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Thursday, April 21, 2011

On being on benefits while fat

[Image is a vintage food advertisement from 1895. There is a drawing of a young woman with package of Loring's Fat-Ten-U food tablets and package of Loring's Corpula, a fat-producing food. The text says, "Get Fat on Lorings Fat-Ten-U and Corpula Foods".]

David Cameron today has said that taxpayers [feel that incapacity benefit] recipients should be "people who are incapacitated through no fault of their own", that is, not those who are ill because of alcohol or drugs, or because they are overweight.

According to these statistics, the number of people who claim disability benefits because they are obese, is 1,830. Compare this to 398,700 who claim for depression. It is hardly a raging epidemic. There may, equally, be other people who claim benefits for a particular impairment, while also being obese, and this is a whole other matter entirely. Yet here we have a new message of hatred from the government.

I am on benefits and I am fat. I am not on benefits because I am fat, but I am on benefits because I am ill, and I am fat because I am ill. This is many layered, but before I was ill, I was slim. Too thin for a good while, in fact.

Then I started taking psychiatric medication. The more common antidepressants didn't affect my weight, but when I started taking neuroleptic medication the weight piled on. At the time, Olanzapine was the 'wonder-drug' of choice by many psychiatrists, and I was put on it at a time when a lot of other mental health service users were. We all gained a significant amount of weight, very quickly.

I'm not on olanzapine any more, but I take other neuroleptics and a newer antidepressant, both of which have the same effect on weight. I have, at times, wondered whether I should come off them, to lose some weight, but I made a choice to do all that I could to prevent big relapses, and stayed on the tablets. Believe me, I would be costing the state a lot more if I came off all my meds and lost some weight, but spiralled into a paranoid psychosis at the same time.

These days I also have the added issue of more limited mobility, which means that I often can't do any kind of exercise. Many disabled people face this same situation, and many disabled people take medications which can cause their weight to rise - not just psychiatric meds, but steroids, certain painkillers and all sorts of others can affect appetite and weight.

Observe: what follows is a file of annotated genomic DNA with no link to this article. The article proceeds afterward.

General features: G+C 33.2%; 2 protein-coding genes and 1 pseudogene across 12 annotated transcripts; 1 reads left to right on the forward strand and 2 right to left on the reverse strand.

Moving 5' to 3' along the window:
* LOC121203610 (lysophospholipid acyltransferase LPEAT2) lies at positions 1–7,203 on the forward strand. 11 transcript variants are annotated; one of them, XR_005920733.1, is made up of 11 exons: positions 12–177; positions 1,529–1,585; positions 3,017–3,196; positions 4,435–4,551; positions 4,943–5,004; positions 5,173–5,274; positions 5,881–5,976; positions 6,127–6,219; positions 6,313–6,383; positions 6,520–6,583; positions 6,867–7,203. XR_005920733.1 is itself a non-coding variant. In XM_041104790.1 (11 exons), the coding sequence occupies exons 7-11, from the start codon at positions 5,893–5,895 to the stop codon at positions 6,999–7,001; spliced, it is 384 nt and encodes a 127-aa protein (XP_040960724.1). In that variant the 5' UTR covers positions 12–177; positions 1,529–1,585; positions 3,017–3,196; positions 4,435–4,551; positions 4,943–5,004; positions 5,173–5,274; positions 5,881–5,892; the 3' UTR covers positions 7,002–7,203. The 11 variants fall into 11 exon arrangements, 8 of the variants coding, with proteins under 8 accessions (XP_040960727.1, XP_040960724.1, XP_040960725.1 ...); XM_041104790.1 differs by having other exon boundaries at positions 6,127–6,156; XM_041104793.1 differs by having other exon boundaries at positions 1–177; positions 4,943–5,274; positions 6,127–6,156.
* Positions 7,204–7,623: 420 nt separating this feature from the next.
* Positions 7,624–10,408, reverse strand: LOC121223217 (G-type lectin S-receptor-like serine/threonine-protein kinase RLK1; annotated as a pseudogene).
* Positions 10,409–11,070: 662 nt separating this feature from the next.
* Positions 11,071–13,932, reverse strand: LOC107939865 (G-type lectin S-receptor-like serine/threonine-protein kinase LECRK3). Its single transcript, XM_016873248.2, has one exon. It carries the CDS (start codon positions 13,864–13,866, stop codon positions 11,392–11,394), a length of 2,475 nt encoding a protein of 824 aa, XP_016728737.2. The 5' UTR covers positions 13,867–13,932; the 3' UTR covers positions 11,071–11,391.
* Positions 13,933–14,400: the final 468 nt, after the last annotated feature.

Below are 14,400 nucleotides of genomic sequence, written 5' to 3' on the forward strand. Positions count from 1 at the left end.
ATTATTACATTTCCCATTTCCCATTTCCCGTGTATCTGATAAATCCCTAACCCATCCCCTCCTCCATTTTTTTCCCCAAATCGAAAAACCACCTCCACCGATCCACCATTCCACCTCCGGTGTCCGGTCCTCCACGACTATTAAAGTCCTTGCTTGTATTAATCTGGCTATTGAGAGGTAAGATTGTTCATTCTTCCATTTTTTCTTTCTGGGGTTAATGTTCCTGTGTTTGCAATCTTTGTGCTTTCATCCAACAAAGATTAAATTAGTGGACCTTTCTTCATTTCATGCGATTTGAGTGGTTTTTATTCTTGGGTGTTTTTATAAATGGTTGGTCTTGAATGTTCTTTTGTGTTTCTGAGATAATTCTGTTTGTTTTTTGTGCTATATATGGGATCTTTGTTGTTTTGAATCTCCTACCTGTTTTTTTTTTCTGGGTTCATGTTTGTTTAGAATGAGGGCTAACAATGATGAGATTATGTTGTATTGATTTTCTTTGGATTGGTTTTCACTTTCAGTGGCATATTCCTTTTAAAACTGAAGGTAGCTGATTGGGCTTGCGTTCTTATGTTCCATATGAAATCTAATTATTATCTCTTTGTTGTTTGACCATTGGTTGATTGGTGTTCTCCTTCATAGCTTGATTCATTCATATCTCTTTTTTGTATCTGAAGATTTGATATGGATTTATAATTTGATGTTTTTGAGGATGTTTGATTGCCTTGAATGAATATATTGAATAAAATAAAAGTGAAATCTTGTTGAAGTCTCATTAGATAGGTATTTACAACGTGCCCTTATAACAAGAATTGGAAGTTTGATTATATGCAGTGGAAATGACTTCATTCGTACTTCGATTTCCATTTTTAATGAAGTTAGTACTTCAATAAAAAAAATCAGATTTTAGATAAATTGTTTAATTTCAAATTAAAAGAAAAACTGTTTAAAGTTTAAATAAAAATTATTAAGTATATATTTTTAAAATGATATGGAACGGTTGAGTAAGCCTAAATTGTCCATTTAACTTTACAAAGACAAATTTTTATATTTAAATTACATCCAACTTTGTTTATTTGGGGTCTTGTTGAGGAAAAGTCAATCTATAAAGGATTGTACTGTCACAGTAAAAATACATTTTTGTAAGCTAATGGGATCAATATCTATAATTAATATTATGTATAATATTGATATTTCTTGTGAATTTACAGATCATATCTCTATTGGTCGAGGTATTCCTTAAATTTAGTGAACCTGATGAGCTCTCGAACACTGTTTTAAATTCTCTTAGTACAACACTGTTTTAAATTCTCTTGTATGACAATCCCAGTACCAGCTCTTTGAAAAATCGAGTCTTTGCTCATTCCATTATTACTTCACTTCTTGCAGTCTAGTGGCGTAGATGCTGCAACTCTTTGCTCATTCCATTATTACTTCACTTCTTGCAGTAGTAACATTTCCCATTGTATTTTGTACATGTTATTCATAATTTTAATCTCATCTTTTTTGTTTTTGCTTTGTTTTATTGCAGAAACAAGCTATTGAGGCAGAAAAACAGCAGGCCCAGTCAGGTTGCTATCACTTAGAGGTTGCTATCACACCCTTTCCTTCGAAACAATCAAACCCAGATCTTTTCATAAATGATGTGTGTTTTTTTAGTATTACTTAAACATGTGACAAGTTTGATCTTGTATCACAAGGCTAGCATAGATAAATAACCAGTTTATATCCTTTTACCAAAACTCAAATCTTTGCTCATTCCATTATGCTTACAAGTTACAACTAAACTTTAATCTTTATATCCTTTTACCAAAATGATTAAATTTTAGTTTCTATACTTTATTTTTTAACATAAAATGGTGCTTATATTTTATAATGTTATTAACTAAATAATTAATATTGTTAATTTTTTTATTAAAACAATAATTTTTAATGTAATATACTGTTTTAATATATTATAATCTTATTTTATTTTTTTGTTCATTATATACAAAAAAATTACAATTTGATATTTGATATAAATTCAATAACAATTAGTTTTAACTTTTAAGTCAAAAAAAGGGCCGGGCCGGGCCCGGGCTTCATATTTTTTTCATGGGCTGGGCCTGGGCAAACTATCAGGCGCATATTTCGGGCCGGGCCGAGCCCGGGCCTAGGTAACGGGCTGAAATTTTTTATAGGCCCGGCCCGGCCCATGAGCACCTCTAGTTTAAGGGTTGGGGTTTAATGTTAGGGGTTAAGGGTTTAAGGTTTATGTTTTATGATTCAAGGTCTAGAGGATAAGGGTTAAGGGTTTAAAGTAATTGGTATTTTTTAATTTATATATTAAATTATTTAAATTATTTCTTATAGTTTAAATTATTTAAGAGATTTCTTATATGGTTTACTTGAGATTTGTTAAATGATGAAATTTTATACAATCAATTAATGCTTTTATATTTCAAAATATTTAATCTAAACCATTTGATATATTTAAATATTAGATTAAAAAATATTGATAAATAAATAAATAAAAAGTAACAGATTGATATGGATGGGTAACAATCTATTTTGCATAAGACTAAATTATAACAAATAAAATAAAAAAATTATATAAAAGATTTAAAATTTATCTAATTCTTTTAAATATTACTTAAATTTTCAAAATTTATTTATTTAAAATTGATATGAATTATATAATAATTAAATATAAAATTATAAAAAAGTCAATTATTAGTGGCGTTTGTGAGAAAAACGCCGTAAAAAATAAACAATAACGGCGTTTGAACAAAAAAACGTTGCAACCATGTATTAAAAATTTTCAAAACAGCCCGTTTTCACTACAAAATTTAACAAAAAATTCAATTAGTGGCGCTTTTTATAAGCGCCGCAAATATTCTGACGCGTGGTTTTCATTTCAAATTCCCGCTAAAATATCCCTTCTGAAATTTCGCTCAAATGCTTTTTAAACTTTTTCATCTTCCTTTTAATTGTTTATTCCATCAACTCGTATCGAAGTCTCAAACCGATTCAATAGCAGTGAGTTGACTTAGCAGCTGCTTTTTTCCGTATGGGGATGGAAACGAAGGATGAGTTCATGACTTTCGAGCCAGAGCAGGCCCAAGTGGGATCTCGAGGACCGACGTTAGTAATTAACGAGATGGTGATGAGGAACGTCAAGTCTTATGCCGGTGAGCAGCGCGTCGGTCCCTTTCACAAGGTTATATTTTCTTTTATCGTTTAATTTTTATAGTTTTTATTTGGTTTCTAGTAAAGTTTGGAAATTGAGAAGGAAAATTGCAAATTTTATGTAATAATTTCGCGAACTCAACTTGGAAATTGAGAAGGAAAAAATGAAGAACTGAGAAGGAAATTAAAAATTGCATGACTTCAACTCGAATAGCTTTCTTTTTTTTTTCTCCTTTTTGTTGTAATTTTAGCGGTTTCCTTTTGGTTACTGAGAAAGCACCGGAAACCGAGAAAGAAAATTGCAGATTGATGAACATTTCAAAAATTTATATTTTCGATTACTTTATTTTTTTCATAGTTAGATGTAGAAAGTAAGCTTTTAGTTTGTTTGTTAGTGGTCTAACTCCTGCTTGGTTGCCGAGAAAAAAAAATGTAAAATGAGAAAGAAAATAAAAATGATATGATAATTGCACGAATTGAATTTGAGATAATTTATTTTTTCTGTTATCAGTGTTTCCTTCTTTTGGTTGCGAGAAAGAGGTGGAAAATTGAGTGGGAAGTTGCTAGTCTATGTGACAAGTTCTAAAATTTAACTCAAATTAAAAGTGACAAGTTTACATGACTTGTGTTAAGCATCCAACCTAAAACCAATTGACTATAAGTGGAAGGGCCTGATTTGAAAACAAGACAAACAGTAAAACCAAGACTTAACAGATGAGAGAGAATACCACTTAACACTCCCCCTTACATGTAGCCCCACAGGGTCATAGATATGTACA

And if I can't stand up for long enough to cook, or manage to chop vegetables or stand near the stove, then I also can't eat well. If I can't go out to buy fresh food, or can't carry anything home, it is virtually impossible to eat a healthy, balanced diet.

Now, I don't have a problem with what my weight is. It is how it is, I don't hate it, it's just life. I don't claim benefits because of my weight, but if I wasn't ill or disabled I probably would weigh less. However, I am, and it's a small price to pay for relative mental stability (very relative!).

But because of Cameron today, as well as benefit claimants being written off as lazy, scroungers, liars, exaggeraters and malingerers, the Daily Mail readers of the world will be happy to assume that every overweight person on benefits is on benefits because they are overweight.

I don't have a problem with those who are, by the way, but there are many fat disabled people, just like there are many fat non-disabled people. But those who are believing the hype now have an extra line of attack against the country's benefit recipients. An extra line of abuse for us to receive.

(The image is in the public domain, and was made available by Chuck Coker. This blog post is cross-posted at Where's the Benefit?).

3 comments:

neil h said...

I saw that article too - it's appalling that the BBC is parroting the government line uncritically.

zenandtheartoftightropewalking said...

It's frustrating that there seems to be compassion or even critical thinking in these things and the effects are devastating.
I'm overweight, but apart from a couple of health issues(like chronic depression which has been unmedicated now for years) I am fairly healthy. I exercise and eat well. There's some reason beyond *eating too much* at the root of it. But people judge. They decide one thing that sets another person they feel is undesirable apart from themselves. It's a kind of strange tribalism that dictates who is In and who is OUT.
It scares me that government has such a narrow and unintelligent view of complex issues.
Viv

Jenny Eatwell said...

Your situation is my situation, barring the fact that I can sit at my cooker and the advent of online shopping means I can access vegetables etc., so long as I can pay the fee for same. I'm one of those on a steroid, Prednisolone, for Polymyalgia Rheumatica. It's a catch-22 situation, I take the medicine to keep a condition under control, which in turn piles on the weight, which in turn keeps the condition on the critical side of good. I know that for every situation, there are a thousand different capillary situations that feed from it. One can only be glad for David Cameron that he has not had experience of being in such a predicament.